Healing the Thyroid with Nutrients & Herbs


1.) Vitamin D3


Vitamin D levels are lower in individuals who have hypothyroidism, and vitamin D is a critical nutrient to produce thyroid hormones. Having sufficient levels of vitamin D is also important for your immune system, and is involved in many other systems including bone health, blood sugar, mood and energy levels. It is important to get your blood levels of vitamin D levels tested, as you want to ensure you are taking an adequate dosage.


I test all hypothyroid patients levels, then recommend supplementation based on the level of deficiency.


2.) Selenium


Selenium helps in the production of glutathione, which is the main antioxidant in our body, protecting us against inflammation and stress. I utilize selenium in cases of Hashimoto's hypothyroidism because there are a few studies demonstrating effectiveness in lowering antibody levels (anti-TPO). The conversion of T4 (inactive thyroid hormone) to T3 (active thyroid hormone) also involves selenium.


Many foods have selenium in them, including brazil nuts - consuming just two per day gets you close to 200 mcg per day. When choosing a supplement instead of food sources, I recommend 'selenomethioinine' as this is the form of selenium utilized in the research, as it is the most absorbable form.


Toxicity can occur with supplementing selenium unnecessarily, as your body will store it.


3.) Ashwaghanda


Ashwaghanda (Withania somnifera) is a a traditional Ayurvedic herb that has demonstrated effectiveness in improving T4, T3 and TSH levels. It can also improve an individuals resistance towards stress, and quality of life. I use this herb often in patients with thyroid concerns, especially when there is a high-stress lifestyle component.


4.) Inositol


Inositol in combination with selenium, has demonstrated effectiveness in lowering thyroid antibody levels, both anti-TPO and anti-TG. It also has improved general thyroid function, including TSH. The studies lowering antibody levels, supplementation was required for 6 months to see maximal benefit.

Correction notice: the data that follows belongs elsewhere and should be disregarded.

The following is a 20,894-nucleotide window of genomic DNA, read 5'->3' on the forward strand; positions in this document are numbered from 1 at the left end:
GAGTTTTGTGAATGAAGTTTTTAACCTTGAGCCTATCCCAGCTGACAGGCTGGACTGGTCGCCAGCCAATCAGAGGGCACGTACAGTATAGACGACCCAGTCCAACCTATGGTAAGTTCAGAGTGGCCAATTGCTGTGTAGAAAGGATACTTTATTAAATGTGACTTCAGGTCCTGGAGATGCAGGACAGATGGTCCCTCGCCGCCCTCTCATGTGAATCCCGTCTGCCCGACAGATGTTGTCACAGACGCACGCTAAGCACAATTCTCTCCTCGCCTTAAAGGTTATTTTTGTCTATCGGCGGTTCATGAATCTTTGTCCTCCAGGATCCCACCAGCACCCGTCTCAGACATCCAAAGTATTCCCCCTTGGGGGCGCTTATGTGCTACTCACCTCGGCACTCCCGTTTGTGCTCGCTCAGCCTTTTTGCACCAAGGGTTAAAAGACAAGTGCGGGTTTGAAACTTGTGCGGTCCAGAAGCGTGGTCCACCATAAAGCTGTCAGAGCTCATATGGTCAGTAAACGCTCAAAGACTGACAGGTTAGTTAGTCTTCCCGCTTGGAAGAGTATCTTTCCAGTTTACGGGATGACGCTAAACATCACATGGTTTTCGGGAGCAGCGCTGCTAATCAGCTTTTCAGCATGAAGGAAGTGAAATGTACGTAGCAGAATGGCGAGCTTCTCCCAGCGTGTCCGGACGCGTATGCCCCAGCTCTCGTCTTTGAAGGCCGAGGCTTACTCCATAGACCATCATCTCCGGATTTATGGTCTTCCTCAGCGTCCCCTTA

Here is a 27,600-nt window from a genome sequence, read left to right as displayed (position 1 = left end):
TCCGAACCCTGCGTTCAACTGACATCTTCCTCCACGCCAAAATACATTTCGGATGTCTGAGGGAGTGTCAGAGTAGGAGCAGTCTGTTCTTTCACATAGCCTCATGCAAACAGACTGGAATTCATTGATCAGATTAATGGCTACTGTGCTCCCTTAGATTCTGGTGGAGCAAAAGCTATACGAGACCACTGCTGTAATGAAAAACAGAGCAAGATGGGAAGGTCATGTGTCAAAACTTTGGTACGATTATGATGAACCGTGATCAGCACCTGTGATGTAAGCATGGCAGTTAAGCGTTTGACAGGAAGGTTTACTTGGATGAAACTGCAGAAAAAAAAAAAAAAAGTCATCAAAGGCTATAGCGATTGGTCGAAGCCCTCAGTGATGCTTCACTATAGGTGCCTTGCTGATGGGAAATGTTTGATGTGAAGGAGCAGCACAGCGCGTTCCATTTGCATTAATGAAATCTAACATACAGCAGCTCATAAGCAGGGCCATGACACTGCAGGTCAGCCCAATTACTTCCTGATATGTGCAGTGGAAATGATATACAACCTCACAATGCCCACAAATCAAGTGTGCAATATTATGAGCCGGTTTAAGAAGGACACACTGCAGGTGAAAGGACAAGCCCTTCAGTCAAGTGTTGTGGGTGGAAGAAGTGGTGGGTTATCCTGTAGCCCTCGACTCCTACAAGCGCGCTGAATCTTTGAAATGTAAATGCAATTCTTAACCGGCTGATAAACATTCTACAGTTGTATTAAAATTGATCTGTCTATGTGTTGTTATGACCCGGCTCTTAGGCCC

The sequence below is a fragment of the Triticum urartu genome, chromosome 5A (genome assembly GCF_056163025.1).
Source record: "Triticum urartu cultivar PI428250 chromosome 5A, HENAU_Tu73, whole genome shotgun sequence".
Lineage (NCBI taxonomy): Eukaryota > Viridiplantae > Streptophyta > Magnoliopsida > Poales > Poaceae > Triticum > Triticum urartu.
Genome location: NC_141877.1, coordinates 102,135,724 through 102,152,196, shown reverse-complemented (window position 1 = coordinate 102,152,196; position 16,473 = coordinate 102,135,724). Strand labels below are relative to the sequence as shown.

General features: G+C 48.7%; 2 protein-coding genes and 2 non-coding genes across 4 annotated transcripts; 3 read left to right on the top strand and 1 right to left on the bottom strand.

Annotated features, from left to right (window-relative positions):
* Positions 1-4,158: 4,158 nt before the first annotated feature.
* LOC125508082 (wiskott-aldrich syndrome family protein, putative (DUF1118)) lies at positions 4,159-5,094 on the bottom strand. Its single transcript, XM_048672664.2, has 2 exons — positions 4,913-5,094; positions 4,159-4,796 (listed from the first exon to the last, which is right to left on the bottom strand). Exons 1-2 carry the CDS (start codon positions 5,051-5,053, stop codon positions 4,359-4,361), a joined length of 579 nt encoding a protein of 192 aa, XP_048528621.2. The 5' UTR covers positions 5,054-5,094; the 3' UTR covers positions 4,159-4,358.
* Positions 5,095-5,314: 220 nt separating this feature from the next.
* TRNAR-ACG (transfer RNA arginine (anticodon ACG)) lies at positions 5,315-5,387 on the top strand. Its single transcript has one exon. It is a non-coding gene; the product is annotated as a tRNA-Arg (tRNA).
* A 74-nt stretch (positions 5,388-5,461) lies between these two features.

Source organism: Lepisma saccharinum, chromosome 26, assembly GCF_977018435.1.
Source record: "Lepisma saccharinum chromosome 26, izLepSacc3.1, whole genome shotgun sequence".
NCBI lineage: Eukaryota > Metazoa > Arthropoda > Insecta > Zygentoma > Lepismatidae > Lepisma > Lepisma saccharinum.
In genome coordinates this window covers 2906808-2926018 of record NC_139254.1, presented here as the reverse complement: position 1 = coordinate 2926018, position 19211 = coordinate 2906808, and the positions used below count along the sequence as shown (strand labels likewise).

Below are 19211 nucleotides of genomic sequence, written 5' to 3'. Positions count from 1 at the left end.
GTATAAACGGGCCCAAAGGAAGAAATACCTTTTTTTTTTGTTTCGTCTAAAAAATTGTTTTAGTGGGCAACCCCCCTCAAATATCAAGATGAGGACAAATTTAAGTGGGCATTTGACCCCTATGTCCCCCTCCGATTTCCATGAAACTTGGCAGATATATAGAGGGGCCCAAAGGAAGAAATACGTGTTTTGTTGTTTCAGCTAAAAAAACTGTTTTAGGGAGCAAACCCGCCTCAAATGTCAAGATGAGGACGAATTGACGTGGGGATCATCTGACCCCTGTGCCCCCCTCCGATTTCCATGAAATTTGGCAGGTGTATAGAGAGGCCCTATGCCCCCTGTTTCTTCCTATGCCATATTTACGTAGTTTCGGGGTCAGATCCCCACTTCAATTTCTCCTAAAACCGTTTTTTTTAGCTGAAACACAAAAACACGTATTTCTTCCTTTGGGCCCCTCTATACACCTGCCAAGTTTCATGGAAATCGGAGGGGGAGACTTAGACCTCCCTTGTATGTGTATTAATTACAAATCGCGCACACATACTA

Generally it is safe to take, and well tolerated.


5.) Zinc

Zinc is an essential nutrient, that can help with thyroid hormone conversion of T4 to T3. Low zinc levels have been associated with decreased levels of thyroid hormone.


I often recommend people increase their food sources of zinc including nuts, seeds, legumes and shellfish. Zinc supplements can cause nausea when not taken with food, and can cause toxicity when supplementing long term without proper monitoring.



For more information on if Naturopathic medicine can help, call to book a

complimentary 15-minute meet and greet session with Dr. Stephanie!



References

- Nordio, M. et al. Treatment With Myo-Inositol and Selenium Ensures Euthyroidism in Patients With Autoimmune Thyroiditis.Int J Endocrinol2017, 2549491. 2017

- Panda S, Kar A. Changes in thyroid hormone concentrations after administration of ashwagandha root extract to adult male mice. J Pharm Pharmacol. (1998)

-Nordio, M and P. Raffaella. Combined Treatment with Myo-Inositol and Selenium Ensures Euthyroidism in Subclinical Hypothyroidism Patients with Autoimmune Thyroiditis. Journal of Thyroid Research.Volume 2013 (2013), Article ID 424163, 5 pages

-Sharma, A., Basu, I., Singh, S. (2018) Efficacy and safety of Ashwingada root extract in sublinical hypothyroid patients: a double-blind, randomized placebo-controlled trial. J Alt and Comp Ned, 24(3).

-Chandrasekhar, K., Kapoor, J., & Anishetty, S. (2012). A prospective, randomized double-blind, placebo-controlled study of safety and efficacy of a high-concentration full-spectrum extract of ashwagandha root in reducing stress and anxiety in adults.Indian journal of psychological medicine,34(3), 255.

-Maxwell C, Volpe SL. Effect of zinc supplementation on thyroid hormone function. A case study of two college females. Ann Nutr Metab 2007;51(2):188‑94.


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Copyright Dr. Stephanie Bayliss ND 2020